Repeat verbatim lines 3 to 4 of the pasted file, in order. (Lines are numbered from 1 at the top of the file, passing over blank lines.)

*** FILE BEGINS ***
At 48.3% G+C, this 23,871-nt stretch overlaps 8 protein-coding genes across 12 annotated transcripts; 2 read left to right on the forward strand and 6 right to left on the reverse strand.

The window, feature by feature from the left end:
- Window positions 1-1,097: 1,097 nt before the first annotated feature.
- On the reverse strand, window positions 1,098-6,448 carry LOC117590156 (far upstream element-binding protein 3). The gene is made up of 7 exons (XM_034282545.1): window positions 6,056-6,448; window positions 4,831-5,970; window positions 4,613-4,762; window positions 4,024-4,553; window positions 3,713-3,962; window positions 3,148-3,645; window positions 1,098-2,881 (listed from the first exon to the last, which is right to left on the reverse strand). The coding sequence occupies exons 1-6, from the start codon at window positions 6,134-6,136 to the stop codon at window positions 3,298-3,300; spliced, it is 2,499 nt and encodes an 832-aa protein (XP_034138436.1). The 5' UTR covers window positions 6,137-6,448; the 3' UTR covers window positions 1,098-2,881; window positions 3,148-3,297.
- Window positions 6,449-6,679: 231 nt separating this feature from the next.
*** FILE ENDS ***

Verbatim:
- Window positions 1-1,097: 1,097 nt before the first annotated feature.
- On the reverse strand, window positions 1,098-6,448 carry LOC117590156 (far upstream element-binding protein 3). The gene is made up of 7 exons (XM_034282545.1): window positions 6,056-6,448; window positions 4,831-5,970; window positions 4,613-4,762; window positions 4,024-4,553; window positions 3,713-3,962; window positions 3,148-3,645; window positions 1,098-2,881 (listed from the first exon to the last, which is right to left on the reverse strand). The coding sequence occupies exons 1-6, from the start codon at window positions 6,134-6,136 to the stop codon at window positions 3,298-3,300; spliced, it is 2,499 nt and encodes an 832-aa protein (XP_034138436.1). The 5' UTR covers window positions 6,137-6,448; the 3' UTR covers window positions 1,098-2,881; window positions 3,148-3,297.